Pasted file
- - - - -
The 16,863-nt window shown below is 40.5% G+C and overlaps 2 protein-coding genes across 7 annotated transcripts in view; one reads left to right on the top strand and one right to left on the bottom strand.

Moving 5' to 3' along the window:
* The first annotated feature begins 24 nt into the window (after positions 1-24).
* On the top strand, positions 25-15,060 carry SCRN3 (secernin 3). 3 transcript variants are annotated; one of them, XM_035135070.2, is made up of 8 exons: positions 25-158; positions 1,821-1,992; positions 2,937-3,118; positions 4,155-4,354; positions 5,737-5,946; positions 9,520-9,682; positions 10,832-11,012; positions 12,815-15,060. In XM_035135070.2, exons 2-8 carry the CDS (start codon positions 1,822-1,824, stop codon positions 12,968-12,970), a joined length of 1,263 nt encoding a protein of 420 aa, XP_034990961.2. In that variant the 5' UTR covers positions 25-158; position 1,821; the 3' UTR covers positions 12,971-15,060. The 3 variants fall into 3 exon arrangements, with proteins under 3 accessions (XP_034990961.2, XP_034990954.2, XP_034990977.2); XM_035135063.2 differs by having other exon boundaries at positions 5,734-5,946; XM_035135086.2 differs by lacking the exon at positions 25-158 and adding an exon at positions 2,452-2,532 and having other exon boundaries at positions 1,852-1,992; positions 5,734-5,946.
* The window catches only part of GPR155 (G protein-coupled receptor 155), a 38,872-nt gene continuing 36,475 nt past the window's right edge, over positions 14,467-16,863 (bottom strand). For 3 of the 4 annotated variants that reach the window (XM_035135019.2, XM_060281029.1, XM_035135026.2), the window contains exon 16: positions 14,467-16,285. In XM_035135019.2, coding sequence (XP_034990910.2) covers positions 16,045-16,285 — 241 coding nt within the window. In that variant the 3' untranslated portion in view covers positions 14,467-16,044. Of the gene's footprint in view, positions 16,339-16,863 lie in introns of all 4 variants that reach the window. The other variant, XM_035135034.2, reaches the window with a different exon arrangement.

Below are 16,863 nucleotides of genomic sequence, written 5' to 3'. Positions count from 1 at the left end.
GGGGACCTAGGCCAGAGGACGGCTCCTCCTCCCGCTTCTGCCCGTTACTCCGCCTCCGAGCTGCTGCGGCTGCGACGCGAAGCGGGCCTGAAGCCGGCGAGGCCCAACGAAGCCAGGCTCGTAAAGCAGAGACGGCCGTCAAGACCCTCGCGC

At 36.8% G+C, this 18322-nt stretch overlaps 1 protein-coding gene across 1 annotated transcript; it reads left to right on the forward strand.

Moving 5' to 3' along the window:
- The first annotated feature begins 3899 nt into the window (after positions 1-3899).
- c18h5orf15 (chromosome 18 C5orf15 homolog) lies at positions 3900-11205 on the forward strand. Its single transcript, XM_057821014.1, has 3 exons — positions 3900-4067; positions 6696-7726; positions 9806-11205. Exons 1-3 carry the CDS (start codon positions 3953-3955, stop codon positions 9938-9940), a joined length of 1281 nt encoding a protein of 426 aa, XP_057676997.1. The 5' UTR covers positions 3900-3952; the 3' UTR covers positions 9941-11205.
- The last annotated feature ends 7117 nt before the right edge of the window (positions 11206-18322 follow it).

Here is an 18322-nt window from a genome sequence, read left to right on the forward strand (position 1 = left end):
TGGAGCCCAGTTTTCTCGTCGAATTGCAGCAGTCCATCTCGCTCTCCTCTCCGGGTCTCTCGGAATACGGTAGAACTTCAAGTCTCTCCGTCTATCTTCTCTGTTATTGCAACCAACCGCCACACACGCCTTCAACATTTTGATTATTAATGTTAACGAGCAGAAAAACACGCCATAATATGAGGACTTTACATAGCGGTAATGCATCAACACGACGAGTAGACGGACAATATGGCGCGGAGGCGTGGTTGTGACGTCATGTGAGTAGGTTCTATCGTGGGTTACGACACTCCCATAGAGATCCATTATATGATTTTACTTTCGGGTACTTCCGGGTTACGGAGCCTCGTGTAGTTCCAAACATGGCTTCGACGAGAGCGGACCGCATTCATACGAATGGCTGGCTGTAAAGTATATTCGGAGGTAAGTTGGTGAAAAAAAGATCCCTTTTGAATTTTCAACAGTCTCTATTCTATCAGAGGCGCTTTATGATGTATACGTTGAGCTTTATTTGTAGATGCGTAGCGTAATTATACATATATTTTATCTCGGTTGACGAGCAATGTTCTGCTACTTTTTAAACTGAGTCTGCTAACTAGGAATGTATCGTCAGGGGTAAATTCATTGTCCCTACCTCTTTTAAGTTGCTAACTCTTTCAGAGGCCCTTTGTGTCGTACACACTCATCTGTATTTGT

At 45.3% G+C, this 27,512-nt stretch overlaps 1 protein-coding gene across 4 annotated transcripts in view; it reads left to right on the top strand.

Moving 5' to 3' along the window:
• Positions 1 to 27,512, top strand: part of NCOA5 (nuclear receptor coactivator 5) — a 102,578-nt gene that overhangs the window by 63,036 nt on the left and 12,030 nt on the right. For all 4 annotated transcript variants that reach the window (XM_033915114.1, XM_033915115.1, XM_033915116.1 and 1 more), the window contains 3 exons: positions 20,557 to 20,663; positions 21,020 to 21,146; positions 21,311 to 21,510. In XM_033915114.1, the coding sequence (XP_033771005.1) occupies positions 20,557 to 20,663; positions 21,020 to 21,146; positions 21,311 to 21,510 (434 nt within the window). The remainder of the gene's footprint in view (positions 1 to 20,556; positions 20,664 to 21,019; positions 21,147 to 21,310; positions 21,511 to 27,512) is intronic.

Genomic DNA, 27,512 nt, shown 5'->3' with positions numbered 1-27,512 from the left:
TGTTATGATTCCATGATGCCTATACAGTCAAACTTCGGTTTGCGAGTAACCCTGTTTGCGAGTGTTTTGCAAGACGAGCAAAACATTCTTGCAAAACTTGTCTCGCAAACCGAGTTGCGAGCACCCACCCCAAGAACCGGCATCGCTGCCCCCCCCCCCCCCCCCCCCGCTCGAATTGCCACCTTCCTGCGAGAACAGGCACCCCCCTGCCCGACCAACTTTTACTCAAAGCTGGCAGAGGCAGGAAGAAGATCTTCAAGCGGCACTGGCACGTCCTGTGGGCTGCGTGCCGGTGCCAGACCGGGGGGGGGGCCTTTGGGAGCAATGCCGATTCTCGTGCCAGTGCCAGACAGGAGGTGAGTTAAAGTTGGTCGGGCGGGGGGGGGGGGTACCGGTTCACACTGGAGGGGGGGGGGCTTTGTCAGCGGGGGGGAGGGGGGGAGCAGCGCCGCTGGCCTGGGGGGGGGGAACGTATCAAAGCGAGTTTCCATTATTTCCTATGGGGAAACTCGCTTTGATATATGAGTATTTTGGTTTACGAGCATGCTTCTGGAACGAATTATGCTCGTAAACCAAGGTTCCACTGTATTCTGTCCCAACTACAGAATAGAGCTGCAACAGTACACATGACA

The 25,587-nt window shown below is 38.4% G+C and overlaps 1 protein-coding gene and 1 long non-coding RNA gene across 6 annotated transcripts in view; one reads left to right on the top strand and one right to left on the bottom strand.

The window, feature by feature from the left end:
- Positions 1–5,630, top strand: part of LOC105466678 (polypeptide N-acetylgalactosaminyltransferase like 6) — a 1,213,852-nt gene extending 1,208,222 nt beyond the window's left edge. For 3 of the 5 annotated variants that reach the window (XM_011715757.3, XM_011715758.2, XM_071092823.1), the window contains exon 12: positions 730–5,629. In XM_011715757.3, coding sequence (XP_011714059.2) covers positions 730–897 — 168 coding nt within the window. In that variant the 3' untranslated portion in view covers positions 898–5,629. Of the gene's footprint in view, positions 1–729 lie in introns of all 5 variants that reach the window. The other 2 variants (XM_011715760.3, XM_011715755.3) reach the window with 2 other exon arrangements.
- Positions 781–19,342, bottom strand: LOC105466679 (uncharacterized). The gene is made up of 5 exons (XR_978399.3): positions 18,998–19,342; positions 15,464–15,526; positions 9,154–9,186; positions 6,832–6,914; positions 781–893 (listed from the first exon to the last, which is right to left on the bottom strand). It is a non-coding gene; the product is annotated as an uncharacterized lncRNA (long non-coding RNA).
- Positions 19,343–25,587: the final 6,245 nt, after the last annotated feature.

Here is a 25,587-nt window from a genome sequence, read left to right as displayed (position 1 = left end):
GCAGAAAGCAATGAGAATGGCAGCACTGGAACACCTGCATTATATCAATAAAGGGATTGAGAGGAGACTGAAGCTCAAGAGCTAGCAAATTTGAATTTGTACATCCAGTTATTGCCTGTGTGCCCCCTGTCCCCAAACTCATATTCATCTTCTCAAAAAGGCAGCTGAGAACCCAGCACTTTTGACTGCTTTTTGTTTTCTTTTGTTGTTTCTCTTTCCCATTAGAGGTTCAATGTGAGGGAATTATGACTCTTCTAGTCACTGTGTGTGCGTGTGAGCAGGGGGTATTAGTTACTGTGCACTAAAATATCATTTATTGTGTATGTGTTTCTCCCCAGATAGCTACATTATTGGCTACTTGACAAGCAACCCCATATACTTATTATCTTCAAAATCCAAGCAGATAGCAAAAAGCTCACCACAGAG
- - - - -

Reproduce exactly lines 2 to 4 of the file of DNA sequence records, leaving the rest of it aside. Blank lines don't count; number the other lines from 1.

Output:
Moving 5' to 3' along the window:
* The first annotated feature begins 24 nt into the window (after positions 1-24).
* On the top strand, positions 25-15,060 carry SCRN3 (secernin 3). 3 transcript variants are annotated; one of them, XM_035135070.2, is made up of 8 exons: positions 25-158; positions 1,821-1,992; positions 2,937-3,118; positions 4,155-4,354; positions 5,737-5,946; positions 9,520-9,682; positions 10,832-11,012; positions 12,815-15,060. In XM_035135070.2, exons 2-8 carry the CDS (start codon positions 1,822-1,824, stop codon positions 12,968-12,970), a joined length of 1,263 nt encoding a protein of 420 aa, XP_034990961.2. In that variant the 5' UTR covers positions 25-158; position 1,821; the 3' UTR covers positions 12,971-15,060. The 3 variants fall into 3 exon arrangements, with proteins under 3 accessions (XP_034990961.2, XP_034990954.2, XP_034990977.2); XM_035135063.2 differs by having other exon boundaries at positions 5,734-5,946; XM_035135086.2 differs by lacking the exon at positions 25-158 and adding an exon at positions 2,452-2,532 and having other exon boundaries at positions 1,852-1,992; positions 5,734-5,946.